PML reflection that is prevalent on a specific wavelength range

scpml
pml
boundaryconditions
reflection

#1

I am using Lumerical FDTD Solutions 8.15.786 on Windows 7 64-bit. I have a geometry that contains a semi-infinite slab of air on top of a semi-infinite slab of silver with a slit perforated on it. There is air inside the slit and I use a TFSF source that spans a wavelength range from 400 nm to 1200 nm. All the boundaries are PML and I pay particular attention to have some space between TFSF boundaries and the simulation domain boundaries. On top of that I use a uniform simulation mesh in all directions without any mesh-override region. The TF/SF is excited from the air side, and it propagates down the slit perforated on the infinite metal slab.

My question is about how to implement the correct PML settings so that there are no reflections from the bottom of the metal, since I try to simulate a case with a metal of infinite thickness. However, when I use the modal fields to calculate the forward and backward propagating mode amplitudes, I found out that there is also substantial reflection from the bottom of the metal in a wavelength range between 850 nm to 1200 nm.

I tried out various approaches to remedy this issue: increasing the number of PML layers, changing the PML type from standardized to stabilized since there are material boundaries on the PML. However, these solutions did not work and in one of the cases(I think it was the one using standard PML) I got a diverging simulation warning even though I increased the number of PML layers. I use the streched coordinate PML that is available in the new releases of this software.

The simulation geometry in the YZ cross-section and the plot of the unnormalized reflection coefficients against the wavelength are attached as images. In these attached graphs A’s are the amplitudes of the forwards propagating modes, whereas B’s are amplitudes of backward propagating modes. I would appreciate it if you could comment on why there is reflection and how to alleviate it.

Plot of A(forward) B(backward) propagating mode coefficients

EDIT: The simulation files are attached to this post.
Slit_f2a_PML7.fsp (256.4 KB) This file is the latest simulation configuration I use
Slit_f2a_PML1.fsp (250.2 KB) This file is the original file I sent to support


#2

Hi,

I have some comments and suggestions (see modified file: metal_slit - 0p9-1.fsp (250.0 KB)):

  1. You can use the TFSF source but you need to be aware that the transmission measured by power monitors will be normalized to the source power, which depends on the injection area of the TFSF source. You could compare the transmission at different places along the slit or compare the results between different slit sizes, and the results will be meaningful because the comparison (for example the ratio between two transmission values) won’t be affected by the normalization issue. Alternatively, if you are trying to simulate a beam that is incident on the slit you could use a Gaussian source, which also has a finite width. At the end of the day, I would say the shape of the fields in the slit won’t depend much on the way you excite them.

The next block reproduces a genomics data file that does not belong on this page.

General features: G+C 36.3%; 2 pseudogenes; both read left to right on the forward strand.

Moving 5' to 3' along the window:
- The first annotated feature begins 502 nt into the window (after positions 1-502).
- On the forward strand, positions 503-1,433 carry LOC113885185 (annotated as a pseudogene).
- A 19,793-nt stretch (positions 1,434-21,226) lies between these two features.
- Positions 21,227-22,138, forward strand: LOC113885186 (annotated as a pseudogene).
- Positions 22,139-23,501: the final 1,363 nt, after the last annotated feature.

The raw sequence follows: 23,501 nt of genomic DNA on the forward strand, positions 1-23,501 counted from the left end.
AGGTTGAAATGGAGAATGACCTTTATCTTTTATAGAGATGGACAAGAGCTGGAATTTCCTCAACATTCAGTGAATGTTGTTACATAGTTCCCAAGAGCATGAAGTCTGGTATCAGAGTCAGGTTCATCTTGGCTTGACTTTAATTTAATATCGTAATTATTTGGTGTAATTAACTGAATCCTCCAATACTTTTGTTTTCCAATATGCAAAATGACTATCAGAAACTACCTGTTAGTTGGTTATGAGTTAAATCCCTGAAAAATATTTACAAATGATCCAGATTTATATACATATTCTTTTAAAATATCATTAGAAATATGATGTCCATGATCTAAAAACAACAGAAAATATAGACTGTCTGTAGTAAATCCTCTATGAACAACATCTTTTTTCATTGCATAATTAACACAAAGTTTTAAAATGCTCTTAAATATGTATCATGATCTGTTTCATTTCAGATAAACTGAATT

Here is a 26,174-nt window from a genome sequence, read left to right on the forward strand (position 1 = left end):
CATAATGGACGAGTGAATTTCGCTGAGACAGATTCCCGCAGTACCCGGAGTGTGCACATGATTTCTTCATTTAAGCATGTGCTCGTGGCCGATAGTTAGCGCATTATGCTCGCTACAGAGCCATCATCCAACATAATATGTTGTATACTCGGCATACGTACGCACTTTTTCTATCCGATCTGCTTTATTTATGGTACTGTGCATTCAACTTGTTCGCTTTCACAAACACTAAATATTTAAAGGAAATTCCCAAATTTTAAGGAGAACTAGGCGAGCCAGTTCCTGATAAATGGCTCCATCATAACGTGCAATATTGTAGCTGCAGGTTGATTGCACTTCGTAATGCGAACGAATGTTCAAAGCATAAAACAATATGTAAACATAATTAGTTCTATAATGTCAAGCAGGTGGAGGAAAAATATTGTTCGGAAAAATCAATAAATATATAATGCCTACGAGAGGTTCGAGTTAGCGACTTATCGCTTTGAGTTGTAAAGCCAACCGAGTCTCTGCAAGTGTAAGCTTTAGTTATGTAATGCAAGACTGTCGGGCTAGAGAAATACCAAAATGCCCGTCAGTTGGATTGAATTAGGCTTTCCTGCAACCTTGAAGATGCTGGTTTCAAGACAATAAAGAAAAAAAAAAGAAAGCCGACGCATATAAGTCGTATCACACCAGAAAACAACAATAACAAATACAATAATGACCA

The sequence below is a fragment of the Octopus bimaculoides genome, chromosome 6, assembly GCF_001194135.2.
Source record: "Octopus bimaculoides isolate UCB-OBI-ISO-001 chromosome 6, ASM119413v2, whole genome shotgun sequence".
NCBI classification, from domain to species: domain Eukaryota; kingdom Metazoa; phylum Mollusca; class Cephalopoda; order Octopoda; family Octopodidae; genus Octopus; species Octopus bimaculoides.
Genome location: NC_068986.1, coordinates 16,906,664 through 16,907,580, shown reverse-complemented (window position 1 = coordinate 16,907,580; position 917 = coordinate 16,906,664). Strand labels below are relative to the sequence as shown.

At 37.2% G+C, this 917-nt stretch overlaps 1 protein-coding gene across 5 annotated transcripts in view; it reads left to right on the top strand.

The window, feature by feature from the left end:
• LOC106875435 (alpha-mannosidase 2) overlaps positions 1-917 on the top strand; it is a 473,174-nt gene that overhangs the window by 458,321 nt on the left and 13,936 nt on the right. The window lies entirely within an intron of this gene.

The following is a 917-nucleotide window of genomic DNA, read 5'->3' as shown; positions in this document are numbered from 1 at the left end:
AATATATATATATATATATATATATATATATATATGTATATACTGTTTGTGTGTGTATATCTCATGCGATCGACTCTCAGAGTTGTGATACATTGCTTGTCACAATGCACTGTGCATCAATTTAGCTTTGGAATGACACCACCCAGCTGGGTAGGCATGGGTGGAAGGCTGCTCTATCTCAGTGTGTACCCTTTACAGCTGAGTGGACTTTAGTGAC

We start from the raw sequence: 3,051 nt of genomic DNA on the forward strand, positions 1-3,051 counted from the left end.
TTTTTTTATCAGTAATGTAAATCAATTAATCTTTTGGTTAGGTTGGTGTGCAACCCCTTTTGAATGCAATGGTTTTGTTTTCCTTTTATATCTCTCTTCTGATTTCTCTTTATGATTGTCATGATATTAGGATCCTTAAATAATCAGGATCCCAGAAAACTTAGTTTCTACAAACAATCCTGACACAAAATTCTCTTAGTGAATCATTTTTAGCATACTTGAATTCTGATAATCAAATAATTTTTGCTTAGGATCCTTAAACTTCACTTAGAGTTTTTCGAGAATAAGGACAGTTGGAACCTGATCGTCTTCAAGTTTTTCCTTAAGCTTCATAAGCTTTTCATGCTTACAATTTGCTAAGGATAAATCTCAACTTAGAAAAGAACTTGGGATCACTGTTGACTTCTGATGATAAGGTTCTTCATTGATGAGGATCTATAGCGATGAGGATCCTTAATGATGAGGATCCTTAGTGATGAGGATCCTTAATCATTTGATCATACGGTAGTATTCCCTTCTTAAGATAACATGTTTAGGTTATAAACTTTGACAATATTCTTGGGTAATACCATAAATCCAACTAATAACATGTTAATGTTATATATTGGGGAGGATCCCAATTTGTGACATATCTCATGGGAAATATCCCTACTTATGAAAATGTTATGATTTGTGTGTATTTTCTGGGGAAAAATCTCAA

2. The issue with the back reflections of the PML usually happens when you have a dispersive material that extends through the PML. The stabilized profile for the PML where this happens is the first thing you can try, but as you discovered it can lead to artifacts in the transmission. These artifacts can be minimized by increasing the number of layers; however, I found that even if you do that the auto shutoff level does not decrease enough (it goes down to 1e-3, stays there for a long time and then slowly increases), so the frequency-domain results might not be correct.
  3. I tried running a simulation for a smaller wavelength range (from 0.9 to 1um) instead of the full range you were using (0.4 to 1.2um). In this range the simulation ran nicely and the autoshutoff was triggered. To check if there were any back reflections from the PML I placed a mode expansion monitor inside the slit. This monitor calculates how much forward and backward transmission you get into the mode supported by the slit (I just looked at the fundamental mode, which is the one that I expect to be excited more strongly):
    Note that T_forward matches T_total (the total transmission measured by the power monitor used in the analysis) and there is no backward transmission. I suspect that there is some region in the material fit that leads to absorption problems in the PML. When the bandwidth of the pulse is smaller these problems are not triggered so this might be the reason why using a smaller bandwidth works.
  4. You are probably interested in looking at the whole wavelength range 0.4 to 1.2um. If that is the case, you can run a sweep to cover the whole range with smaller range simulations (like the one I did for 0.9 to 1um). Just make sure you use the “set simulation bandwidth” so that the mesh and material fit is used consistently when sweeping over the complete range: